Let me tell you a little something about me. I bet you’ll recognise a piece of you too. When I was 18 I moved back home. I had been a Big Independent Adult for 12 months, but my parents had returned to the city, and I returned to the nest. There were some agreements in place about the division of chores.
Now it’s possible, at 18, that I was not the world’s best communicator, but I DID take my responsibilities seriously (yep, I’ve always been a rule-follower). There was this recurrent pattern of conflict in our home – I’d be thinking about when I’d get to the dishes, and then my dear mum would holler at me to go and do said dishes, and instantly, 0-100, I was like
“Screw you, I am NOT doing the dishes!”
Fast forward a couple of years and I had a gorgeous new boyfriend. I really liked him and I wanted him to be so impressed with me (not quite the fierce feminist at that point, sorry mum). We’re at this party and, okay, it’s possible I’m tipsy and he suggests maybe I should stop drinking.
I should Maybe. Freaking. What?!
“Bring me more drinks. Bring me ALLLLLL the drinks!!!”
Let’s zip past a couple more years, and I’m married to that rather gorgeous boyfriend. I’ve had a crappy day at work and I’m debriefing with him. He offers some suggestions about how I could’ve handled things better; or maybe what I could do when I get to work the next day.
Okay, so he’s lucky that he still has his head attached to his shoulders at this point. But it takes him a good few more explosions before he finally understands why I keep firing up (spoiler alert: we both mostly have much better skills now, but this was 20 years ago).
It turns out there’s this little, rather innocous-looking button I have. I’ve put a picture of it below. Look how sweet and unimposing it is:
And when you PUSH it – say, by telling me what I should do, it comes with a bit of a reaction. A fairly knee-jerk, near-automatic bit of:
I do not like to be told what to do.
Even if what I’m being told to do is what I had been thinking I should do.
I don’t mind disclosing this to you because I’ve been catching up with people inside the therapy room for over 15 years, and I’m well aware – I’m not the only one with this button 😉
The iconic 90’s protest song about authority abuse of power (particularly in relation to racism) taps into something primal in each of us. Indeed, it was a theme captured over 200 years ahead of Rage Against the Machine by the poet William Ernest Henley (1849-1903), who penned:
“I am the master of my fate:William Ernest Henley, Invictus
I am the captain of my soul.”
People do not like being told what to do. Who knew?
In the therapy room, I’m often helping well-meaning, loving, kind, befuzzled and distraught people. They have inadvertently pushed the Rage Against the Machine button of someone they care about – their partner, co-parent or friend. They tell me, almost invariably, a variation of:
“I was just trying to help.”
Other days, I might be helping someone process why they had such a strong, adverse reaction when their own Rage Against the Machine button has been triggered.
A teen is planning to get a head start on her homework, and her mum walks in and says, “Get a move on with your assignment!” The teen flips her the bird and heads out on her bike. Her mum is flabbergasted, and asks me what happened to her hardworking, dedicated daughter.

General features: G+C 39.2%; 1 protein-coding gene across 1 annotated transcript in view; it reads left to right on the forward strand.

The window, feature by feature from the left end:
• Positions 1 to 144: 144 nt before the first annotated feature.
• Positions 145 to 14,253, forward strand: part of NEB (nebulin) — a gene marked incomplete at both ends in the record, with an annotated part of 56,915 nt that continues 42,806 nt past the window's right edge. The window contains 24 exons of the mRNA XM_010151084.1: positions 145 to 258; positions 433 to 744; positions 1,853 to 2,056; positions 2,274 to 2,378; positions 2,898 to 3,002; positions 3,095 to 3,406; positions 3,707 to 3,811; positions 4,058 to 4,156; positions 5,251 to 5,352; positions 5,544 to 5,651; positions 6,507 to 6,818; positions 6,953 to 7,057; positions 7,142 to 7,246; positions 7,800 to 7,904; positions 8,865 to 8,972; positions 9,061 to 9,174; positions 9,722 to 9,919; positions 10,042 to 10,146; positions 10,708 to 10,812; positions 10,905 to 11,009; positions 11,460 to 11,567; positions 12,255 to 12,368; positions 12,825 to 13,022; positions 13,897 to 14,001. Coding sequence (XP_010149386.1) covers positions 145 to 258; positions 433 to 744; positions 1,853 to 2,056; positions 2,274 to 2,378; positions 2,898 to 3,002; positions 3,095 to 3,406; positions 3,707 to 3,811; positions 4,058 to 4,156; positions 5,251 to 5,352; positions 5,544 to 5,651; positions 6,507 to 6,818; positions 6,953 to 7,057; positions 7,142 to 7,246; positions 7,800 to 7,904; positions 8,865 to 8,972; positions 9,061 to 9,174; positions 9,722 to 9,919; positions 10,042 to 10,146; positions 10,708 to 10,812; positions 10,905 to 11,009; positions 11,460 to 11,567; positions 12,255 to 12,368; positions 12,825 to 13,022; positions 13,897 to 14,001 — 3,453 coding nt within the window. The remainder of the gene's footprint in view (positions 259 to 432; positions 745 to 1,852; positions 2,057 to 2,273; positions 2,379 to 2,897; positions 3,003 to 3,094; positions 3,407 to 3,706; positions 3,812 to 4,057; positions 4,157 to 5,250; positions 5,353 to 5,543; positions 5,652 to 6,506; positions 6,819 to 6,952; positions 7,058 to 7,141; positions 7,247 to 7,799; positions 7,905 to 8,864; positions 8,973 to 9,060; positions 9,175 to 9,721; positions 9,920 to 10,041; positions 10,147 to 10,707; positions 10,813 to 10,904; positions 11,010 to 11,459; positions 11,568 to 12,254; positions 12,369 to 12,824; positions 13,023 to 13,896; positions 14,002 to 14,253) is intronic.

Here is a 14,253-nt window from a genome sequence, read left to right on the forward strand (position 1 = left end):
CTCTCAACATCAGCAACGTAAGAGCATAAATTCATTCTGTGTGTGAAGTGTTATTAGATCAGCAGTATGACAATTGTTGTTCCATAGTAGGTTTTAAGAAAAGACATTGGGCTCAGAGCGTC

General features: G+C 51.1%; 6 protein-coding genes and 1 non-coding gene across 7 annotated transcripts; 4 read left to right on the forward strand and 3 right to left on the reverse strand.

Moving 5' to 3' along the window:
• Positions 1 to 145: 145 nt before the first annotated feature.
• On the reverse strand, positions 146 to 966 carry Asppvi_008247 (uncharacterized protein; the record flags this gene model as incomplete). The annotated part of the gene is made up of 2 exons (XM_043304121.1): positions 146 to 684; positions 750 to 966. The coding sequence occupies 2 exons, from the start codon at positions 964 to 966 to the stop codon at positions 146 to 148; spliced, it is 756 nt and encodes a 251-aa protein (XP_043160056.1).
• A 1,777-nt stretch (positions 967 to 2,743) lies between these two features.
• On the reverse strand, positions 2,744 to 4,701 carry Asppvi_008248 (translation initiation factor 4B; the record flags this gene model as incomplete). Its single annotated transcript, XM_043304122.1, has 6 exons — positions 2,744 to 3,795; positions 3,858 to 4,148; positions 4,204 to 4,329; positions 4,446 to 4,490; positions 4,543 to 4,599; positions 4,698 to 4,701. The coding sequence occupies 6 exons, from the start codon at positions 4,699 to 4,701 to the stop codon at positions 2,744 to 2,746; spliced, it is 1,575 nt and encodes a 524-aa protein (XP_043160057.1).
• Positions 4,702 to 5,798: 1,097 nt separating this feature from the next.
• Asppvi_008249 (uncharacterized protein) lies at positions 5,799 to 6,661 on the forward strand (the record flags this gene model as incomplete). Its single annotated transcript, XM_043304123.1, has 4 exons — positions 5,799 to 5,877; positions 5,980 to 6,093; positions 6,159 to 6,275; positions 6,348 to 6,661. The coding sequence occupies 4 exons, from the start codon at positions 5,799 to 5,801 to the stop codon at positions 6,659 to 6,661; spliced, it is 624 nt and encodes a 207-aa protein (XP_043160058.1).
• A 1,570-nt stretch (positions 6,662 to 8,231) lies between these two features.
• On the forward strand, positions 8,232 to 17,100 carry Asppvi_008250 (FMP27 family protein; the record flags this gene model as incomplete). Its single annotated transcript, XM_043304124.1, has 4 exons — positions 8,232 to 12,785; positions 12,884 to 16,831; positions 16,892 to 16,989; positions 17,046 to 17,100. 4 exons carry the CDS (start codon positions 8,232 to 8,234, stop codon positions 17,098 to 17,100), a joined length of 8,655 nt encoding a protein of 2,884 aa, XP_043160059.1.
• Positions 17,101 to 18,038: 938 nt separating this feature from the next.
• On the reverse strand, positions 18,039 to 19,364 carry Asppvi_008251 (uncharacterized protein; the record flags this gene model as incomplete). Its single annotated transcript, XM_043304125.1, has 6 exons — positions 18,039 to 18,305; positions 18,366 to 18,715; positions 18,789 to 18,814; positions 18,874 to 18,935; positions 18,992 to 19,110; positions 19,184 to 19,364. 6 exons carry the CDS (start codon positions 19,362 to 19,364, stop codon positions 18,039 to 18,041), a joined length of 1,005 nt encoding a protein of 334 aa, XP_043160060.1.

A dad is doing his level best to co-parent collaboratively with his ex. He sends her a text message, “I don’t mean to tell you want to do, but you need to actually spend 15 minutes a day with our son on his sight words.” He comes to see me to try and unpack her rather terse reply.
A gentleman is really concerned about the impact his husband’s weight gain is having on his health, especially given the husband’s family’s health history. He says, “I bought him a gym membership, and I’ve arranged my schedule so that he can go three times a week while I watch the kids – I thought he’d be grateful.” Spoiler alert: He wasn’t.
(They are all, of course, fictional clients – based on years of therapy sessions)
People are awesome problem solvers
Humans are very good problem solvers. It’s one of the reasons we’re top of the food chain. And therein lies the problem! We are so good at it, that we try to solve the problems of others when they don’t need us to solve them; and other people try to solve ours when we’re quite capable of doing that all by ourselves. What a conundrum!
Five Top Tips that will ACTUALLY help – and avoid triggering the RATM Button
The great news is, there are some simple ways we can avoid triggering the Rage Against the Machine button.
- When someone is sharing a problem, assume they want you to listen, not fix. We often solve problems better when we talk them out loud – that doesn’t mean you’re being asked for your advice or opinion. It means someone wants to be heard.
- Once we’ve been heard, we are often open to the perspective of others. If you have advice or an opinion to offer, just ask if it’s wanted first: “I’ve got some thoughts about that – would you like to hear them, or do you want me to just listen?”
- If you need something to happen (my mum sure needed those dishes done; and if we hadn’t reached a solution around drinking at parties, that lovely boyfriend would not be raising kids with me now): let the person know what the problem is, and invite them to help solve it with you, rather than solving it for them.
- Remember that people are more likely to follow through with an action or idea if they had some part in determining it.
- If you want to help people avoid triggering your button, give them a heads up: “I just need to vent, I don’t need you to solve this, can you just listen?”